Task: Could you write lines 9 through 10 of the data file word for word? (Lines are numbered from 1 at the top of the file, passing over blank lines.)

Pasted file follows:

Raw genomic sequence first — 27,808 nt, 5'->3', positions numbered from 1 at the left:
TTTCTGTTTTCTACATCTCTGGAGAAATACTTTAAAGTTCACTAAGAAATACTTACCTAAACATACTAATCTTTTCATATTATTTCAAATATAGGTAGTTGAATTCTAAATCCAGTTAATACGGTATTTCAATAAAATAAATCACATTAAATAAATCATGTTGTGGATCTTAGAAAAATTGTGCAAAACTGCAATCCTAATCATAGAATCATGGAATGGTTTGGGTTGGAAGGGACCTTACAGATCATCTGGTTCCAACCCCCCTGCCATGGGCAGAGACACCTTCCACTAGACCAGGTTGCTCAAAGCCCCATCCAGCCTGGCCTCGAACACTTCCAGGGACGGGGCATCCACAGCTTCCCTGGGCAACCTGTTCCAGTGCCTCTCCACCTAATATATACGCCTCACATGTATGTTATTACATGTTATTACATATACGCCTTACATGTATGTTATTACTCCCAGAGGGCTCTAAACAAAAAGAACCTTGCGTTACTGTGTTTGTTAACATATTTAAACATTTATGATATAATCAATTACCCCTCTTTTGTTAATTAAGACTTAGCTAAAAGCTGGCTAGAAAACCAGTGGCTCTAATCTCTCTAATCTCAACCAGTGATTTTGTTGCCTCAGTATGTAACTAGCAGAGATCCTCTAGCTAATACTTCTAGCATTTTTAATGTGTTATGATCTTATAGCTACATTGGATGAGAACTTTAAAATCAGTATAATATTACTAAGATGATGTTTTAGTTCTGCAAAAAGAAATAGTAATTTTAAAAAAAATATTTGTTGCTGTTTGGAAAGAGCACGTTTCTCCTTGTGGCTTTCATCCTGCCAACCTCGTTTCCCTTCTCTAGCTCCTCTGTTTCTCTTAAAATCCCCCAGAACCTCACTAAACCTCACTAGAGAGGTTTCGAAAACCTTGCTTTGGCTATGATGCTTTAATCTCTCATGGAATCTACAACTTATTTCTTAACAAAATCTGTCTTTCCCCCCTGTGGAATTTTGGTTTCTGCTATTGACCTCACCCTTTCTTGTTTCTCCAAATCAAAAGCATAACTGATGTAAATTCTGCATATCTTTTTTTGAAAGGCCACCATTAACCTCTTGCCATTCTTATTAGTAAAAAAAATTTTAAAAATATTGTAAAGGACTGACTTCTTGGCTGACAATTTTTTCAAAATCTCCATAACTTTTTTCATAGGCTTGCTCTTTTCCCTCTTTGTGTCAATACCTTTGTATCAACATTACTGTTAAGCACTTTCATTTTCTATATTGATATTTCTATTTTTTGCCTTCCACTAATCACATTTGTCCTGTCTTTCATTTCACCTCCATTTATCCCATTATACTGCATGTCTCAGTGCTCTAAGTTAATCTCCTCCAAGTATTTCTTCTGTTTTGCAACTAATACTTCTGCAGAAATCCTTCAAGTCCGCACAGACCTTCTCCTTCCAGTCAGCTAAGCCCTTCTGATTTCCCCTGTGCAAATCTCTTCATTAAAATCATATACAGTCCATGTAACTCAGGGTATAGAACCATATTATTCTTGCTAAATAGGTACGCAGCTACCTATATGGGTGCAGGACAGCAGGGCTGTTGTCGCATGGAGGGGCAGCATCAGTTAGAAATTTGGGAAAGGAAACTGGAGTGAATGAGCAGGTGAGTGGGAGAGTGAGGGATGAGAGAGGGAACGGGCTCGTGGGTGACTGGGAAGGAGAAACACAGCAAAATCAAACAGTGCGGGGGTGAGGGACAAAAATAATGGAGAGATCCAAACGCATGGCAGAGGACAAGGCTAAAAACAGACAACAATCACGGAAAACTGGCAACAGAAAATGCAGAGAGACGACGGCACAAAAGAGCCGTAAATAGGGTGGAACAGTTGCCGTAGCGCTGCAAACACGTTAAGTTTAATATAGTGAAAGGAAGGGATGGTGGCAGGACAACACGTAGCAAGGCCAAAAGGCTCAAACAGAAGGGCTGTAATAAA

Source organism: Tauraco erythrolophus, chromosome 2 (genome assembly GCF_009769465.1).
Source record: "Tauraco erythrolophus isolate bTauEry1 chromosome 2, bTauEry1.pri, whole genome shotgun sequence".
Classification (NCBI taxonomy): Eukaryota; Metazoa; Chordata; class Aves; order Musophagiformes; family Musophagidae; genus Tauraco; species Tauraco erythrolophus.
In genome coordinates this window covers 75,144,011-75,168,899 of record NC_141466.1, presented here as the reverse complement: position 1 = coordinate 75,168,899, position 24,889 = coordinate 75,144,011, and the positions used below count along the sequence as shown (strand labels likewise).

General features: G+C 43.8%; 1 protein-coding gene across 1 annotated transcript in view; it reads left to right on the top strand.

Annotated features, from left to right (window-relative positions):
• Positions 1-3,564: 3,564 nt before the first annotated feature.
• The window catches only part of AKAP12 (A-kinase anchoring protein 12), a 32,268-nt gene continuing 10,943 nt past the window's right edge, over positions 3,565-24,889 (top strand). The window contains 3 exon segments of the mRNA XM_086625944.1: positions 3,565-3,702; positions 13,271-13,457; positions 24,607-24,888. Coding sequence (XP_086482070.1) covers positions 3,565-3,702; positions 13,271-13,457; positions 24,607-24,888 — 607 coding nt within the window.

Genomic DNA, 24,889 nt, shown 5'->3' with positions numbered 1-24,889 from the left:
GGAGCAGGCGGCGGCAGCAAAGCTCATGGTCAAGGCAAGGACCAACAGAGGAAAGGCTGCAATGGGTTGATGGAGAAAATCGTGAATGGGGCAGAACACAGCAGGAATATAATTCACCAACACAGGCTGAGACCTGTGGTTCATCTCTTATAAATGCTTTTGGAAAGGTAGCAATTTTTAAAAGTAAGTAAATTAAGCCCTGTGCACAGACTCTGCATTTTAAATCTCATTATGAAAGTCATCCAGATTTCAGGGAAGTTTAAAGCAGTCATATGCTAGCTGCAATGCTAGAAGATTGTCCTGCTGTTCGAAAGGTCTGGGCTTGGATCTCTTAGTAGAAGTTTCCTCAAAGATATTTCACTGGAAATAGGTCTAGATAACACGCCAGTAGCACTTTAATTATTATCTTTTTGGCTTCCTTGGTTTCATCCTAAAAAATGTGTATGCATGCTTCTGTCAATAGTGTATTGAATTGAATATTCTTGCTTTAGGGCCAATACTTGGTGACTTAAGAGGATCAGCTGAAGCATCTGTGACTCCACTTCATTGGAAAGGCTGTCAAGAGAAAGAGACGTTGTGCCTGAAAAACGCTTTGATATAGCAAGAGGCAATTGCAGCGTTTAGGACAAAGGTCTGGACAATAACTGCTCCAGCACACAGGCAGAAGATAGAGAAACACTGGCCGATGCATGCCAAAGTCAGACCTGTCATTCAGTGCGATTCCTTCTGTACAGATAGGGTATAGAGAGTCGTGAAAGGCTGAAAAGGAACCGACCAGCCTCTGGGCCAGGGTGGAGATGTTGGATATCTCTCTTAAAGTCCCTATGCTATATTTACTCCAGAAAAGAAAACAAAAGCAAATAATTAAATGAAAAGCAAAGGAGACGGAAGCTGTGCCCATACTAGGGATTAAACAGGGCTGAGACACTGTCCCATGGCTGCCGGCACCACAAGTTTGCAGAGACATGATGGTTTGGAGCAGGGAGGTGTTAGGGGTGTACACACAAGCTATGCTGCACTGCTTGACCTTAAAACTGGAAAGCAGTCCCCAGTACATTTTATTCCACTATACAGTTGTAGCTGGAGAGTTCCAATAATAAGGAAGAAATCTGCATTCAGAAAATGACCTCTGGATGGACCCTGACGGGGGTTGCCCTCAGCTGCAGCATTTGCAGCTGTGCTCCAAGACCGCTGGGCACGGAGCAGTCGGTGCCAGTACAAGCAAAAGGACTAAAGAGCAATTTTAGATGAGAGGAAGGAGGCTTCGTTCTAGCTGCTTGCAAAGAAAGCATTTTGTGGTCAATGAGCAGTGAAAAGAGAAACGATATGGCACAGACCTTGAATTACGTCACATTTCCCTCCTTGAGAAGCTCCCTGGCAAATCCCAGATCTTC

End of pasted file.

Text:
• Positions 1-3,564: 3,564 nt before the first annotated feature.
• The window catches only part of AKAP12 (A-kinase anchoring protein 12), a 32,268-nt gene continuing 10,943 nt past the window's right edge, over positions 3,565-24,889 (top strand). The window contains 3 exon segments of the mRNA XM_086625944.1: positions 3,565-3,702; positions 13,271-13,457; positions 24,607-24,888. Coding sequence (XP_086482070.1) covers positions 3,565-3,702; positions 13,271-13,457; positions 24,607-24,888 — 607 coding nt within the window.